THE SUNDIALS AT LITLINGTON CHURCH, EAST SUSSEX (2)


Litlington Church, East Sussex: the sundials (Keith Salvesen)

The remarkable, sophisticated and possibly unique scratch dial on the face of the church porch that I recently featured HERE is not the only dial on this attractive Sussex Church. Almost unremarked are what are passingly mentioned in the only two references I have found online as ‘two further sundials on a north buttress’ (a nod here to the Eastbourne Church Recording Group). These dials do not even appear in the British Sundial Societys list of mass / scratch dials (though they do feature the main dial on the porch). 

DIAL ONE – NORTHEAST FACE

Having been told about the three – three! – dials, I was fairly confident when I set out to search for them. The first one – on the porch – was easy, not least because it was on the most obvious, south-facing, location possible. Then the trouble started. Without the Church Warden’s aid, I’d never ever have found the other 2. Who would guess that the dials would be (a) on the north side, (b) a couple of feet off the ground and (c) set at a 90º angle to each other on the same stone block in a buttress. 

Litlington Church, East Sussex: the sundials (Keith Salvesen)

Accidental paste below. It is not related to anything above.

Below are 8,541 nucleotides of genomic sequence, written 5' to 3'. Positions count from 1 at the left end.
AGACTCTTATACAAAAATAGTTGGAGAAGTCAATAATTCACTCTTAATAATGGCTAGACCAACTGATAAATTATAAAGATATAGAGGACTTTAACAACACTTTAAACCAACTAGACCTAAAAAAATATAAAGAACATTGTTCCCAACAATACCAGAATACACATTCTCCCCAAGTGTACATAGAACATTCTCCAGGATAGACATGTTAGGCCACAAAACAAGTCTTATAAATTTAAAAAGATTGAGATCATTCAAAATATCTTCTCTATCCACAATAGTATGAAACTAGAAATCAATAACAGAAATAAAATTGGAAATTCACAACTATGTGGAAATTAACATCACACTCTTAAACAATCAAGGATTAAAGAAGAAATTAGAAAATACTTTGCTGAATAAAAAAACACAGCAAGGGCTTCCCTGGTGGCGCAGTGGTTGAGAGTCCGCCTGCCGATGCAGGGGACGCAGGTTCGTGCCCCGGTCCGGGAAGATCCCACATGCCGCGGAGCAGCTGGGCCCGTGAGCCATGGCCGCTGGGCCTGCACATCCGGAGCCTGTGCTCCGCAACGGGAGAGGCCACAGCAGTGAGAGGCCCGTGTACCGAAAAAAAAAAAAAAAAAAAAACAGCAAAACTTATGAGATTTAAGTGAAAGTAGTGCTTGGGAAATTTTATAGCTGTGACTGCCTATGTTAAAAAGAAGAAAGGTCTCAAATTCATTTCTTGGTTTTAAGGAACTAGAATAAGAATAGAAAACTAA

Northeast Face (1)Litlington Church, East Sussex: the sundials (Keith Salvesen)

In the absence of any other information, dating these dials is very hard. The church dates from c1150. These dials, almost identical in construction as far as one can tell, are clearly simpler and far cruder than the main dial on the porch that is dated to the c15 and is transitional in scratch dial design between showing canonical hours and the ‘modern’ 24 hour clock. Yet both dials are full circles, and have 24 ‘dots’ surrounding the central hole for the pointer – notwithstanding that only the ‘daytime’ area on each dial is functional in practice. As far as I can make out, this is not an unusual arrangement.

Northeast Face (2)Litlington Church, East Sussex: the sundials (Keith Salvesen)

Litlington Church, East Sussex: the sundials (Keith Salvesen)

DIAL TWO – NORTHWEST FACE

Litlington Church, East Sussex: the sundials (Keith Salvesen)

It’s hard to find any significant difference between this dial and its adjacent counterpart, other than the direction faced. I didn’t make any measurements, but this 24 dot dial seems smaller, not least because the available space on this face is less. The assumption must be that both dials were made at around the same time, presumably to catch the early morning and late afternoon sun. I’ve no idea why they were located so low on the building, since there are higher cornerstones on this buttress that would have done as well – and perhaps have been more readable at eye-level.

Litlington Church, East Sussex: the sundials (Keith Salvesen)

Sundials are an interest but very far from a speciality for me. If anyone can shed any light on dials of this sort – date, construction / design, location on the building – please comment on this post, or email me at rollingharbour.delphi [at] gmail.com. And if you know of a similar dial, please get in touch.

Litlington Church, East Sussex: the sundials (Keith Salvesen)

RELATED POST

LITLINGTON SUNDIAL 1

All photos Keith Salvesen / Rolling Harbour
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THE SUNDIALS AT LITLINGTON CHURCH, EAST SUSSEX (1)